7.  Build your child’s comfort level for coming to you with questions and concerns. Reassure your kids that they can talk to you about anything.  Hear her out before voicing your opinions and avoid making assumptions about what she “must” be doing based on her questions. Treat her questions as a part of normal, everyday life.

8.  Talk with your child about potential risky situations and how to deal with them.  Reassure your child that you’d rather have her ask you for help than not ask because she fears your negative reaction.

9.  Stay involved in your child’s life.  Supervise and monitor his whereabouts.  Know your child’s friends and their families.  Welcome your child’s friends into your home and get to know them.

10.  Remember your child learns about sexuality every day. Practically from Day One she learns about values, expectations, attitudes and behaviors from you and family members. Even though little may be said, many of the things you do and how you relate to others carry messages about sexuality. Ask yourself, “Are my actions consistent with the values I hope to teach my children?”


Let’s Talk Testimonials

It would be easier to talk to my parents about sex if she had started talking to me in 5th grade – maybe even earlier. Not the whole thing, but it would’ve been easier. Better than finding out through kids at school.

Female, 7th Grade

I like to talk to my parents about sex because my mom doesn’t question me why I’m asking. I like when my mom trusts me. She will also answer anything I ask.

Female, 8th Grade

I wish my parent would understand me when I want to talk about a subject like sex. I don’t want them to judge me and tell me I’m doing wrong for wanting to talk about it.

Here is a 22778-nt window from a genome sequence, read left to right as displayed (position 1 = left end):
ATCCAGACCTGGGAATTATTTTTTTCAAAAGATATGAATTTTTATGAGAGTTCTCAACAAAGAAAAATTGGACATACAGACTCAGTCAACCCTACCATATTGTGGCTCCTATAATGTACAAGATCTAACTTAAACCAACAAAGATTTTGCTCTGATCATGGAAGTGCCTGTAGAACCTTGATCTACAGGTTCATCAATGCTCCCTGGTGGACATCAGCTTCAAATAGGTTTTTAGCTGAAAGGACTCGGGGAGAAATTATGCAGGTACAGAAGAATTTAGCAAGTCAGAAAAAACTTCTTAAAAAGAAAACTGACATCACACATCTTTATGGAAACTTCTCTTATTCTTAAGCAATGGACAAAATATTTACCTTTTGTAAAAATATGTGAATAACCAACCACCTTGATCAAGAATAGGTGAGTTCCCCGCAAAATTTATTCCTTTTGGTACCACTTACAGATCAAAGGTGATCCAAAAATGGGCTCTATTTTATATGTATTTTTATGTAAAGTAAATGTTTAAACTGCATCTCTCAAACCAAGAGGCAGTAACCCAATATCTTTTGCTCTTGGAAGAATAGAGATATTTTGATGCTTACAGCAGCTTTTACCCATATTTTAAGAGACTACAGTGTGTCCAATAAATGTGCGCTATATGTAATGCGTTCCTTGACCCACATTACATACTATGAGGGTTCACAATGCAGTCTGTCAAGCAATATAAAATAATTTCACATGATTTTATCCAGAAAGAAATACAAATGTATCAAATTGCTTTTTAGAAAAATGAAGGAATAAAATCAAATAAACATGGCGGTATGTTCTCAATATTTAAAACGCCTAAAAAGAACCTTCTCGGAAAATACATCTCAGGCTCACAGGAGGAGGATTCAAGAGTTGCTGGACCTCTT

Female, 8th Grade

I like to talk to my parents about sex because they are experienced. I mean, how did they have me?

Male, 8th Grade

I like it when my parent tells me when it’s right to have sex and talks to me about what to do right and what’s bad about having sex.

Male, 7th Grade

I like to talk to my parents about sex because they are honest.

Female, 8th Grade

I like to talk to my parents about sex because my mom doesn’t make talking about sex awkward. She understands that it’s a natural part of life and it’s nothing to be embarrassed of.

Female, 10th Grade

My parent makes it so awkward when she tries to be like my friend instead of my parent.

Female, 8th Grade

I wish my parent would actually sit down and talk to me about the stuff.

Female, 9th Grade

I wish my parent would talk to me more about sex. They try to avoid it as much as possible.

Female, 11th Grade

I like to talk to my parents about sex because she tells me the right things to do in situations. She tells me the consequences and to choose abstinence.

Male, 8th Grade

It would be easier to talk to my parents about sex if they were more open with me and if they would allow me to say what I felt necessary before responding.

Female, 10th Grade

I like to talk to my parents about sex because they give me helpful information for the future.

Female, 8th Grade